President Lambert urges faculty & staff to advocate for excellence in public schools
In concluding his annual opening of school address, President Lambert asked his colleagues to speak out for greater investment in K-12 education.
Elon University President Leo M. Lambert stressed the importance of the fall election in Alamance County in determining the quality of educational opportunities for children in the Alamance-Burlington School System. His remarks came at the conclusion of the kickoff to Planning Week for the 2014-15 academic year.
Here is the full text of President Lambert's remarks:
Because we are deeply committed to practices of civic engagement and community service, I want to note that this fall we will again have lots of dialogue and debate on campus on important international, national, State, and local issues. And as I usually do, I will note in my address to first-year students about their privilege and responsibility to engage in the democratic process and vote as informed citizens.
In my mind, there are no more important elections than those taking place here this fall in Alamance County for County Commissioner and the Alamance County Board of Education, because I believe the quality of public education for children in grades K-12 hangs in the balance.
Elon University is not an island. The health of the broader community impacts us very directly. We cannot fully realize our potential as an increasingly national university if we cannot attract faculty and staff to come to Elon because our local public schools fall short.
It is also my personal conviction that strong public education is central to solving our society’s most vexing problems: unemployment and underemployment, poverty, and plain old ignorance, which fuels hatred and violence. If national educational attainment declines, every other aspect of society will decline as well.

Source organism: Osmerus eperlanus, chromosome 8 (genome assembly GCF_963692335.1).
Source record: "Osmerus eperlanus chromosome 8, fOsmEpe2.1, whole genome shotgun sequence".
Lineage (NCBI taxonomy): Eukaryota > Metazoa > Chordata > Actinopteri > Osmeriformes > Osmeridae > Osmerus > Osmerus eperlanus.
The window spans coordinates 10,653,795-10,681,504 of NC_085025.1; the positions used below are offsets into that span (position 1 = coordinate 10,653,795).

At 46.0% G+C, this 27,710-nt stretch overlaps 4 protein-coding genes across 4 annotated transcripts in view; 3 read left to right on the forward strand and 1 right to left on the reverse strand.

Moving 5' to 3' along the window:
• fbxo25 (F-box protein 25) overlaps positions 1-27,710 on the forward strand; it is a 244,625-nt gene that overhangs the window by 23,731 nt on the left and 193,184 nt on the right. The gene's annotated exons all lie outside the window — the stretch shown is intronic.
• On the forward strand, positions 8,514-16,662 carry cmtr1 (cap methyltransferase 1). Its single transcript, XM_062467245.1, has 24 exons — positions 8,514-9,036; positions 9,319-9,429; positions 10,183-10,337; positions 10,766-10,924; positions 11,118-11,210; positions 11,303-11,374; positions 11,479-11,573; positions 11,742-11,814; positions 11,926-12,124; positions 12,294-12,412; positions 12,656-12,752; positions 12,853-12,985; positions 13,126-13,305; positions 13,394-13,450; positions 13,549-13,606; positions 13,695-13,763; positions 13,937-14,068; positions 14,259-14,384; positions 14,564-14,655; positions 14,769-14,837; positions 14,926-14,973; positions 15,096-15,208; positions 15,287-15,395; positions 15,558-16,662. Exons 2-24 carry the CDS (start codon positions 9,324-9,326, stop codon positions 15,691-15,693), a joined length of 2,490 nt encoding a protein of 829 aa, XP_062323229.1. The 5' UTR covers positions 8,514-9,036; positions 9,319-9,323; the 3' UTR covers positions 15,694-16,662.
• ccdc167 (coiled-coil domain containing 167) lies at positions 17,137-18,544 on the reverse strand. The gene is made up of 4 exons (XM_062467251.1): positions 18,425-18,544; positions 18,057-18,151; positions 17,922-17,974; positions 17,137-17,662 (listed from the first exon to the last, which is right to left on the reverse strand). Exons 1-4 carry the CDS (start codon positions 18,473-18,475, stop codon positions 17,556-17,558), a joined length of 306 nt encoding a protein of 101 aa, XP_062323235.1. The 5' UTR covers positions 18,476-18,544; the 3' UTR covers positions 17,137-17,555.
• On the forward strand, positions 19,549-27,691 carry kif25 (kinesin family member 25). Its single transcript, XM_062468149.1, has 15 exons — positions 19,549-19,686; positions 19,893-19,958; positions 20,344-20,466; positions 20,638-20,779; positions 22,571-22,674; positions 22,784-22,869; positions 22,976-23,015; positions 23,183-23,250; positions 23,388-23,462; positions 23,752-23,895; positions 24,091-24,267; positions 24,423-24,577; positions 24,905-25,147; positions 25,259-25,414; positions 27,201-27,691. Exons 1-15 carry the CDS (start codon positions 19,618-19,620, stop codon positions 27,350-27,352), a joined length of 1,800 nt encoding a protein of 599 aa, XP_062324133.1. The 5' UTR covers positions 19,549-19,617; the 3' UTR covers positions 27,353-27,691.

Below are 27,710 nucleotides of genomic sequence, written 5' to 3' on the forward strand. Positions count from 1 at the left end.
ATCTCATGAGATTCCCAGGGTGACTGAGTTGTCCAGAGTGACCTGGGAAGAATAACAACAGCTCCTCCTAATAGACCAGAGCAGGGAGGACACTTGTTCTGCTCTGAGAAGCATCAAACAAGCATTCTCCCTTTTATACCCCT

We must speak up for the fact that quality public education is prerequisite for success in a globally competitive age.
We must articulate forcefully that public education is an investment, not an expense.
We must be clear that we can no longer abide mediocrity and that we expect excellence and innovation in our schools. And excellence demands investment.
We must stand with business leaders who argue that quality public education is key to attracting new business and good jobs.
And so as we close this morning, I humbly ask that we as a community will make these commitments:
Join me in speaking out in the coming months with your friends, neighbors, elected officials, church members, and family about why public education matters.
Speak up if you believe our children deserve decent school buildings and enough equipment and teaching materials for all the children.
Speak up if you think it is time to say “I want better schools for my children and grandchildren, and all children, so that they will have a successful life.”
Promise you will take the time to get to know which candidates for office really intend to commit to excellence and innovation in our schools and develop and execute a plan to move us forward.
Commit to thank a public school teacher this week for their incredible dedication and hard work and commitment to our children despite the lack of respect they too often receive from society.
Promise me you’ll exercise your precious right and privilege to vote this fall.
So let's get on to the work of building a great university. And to making the communities around us—local and global—better for the generations ahead.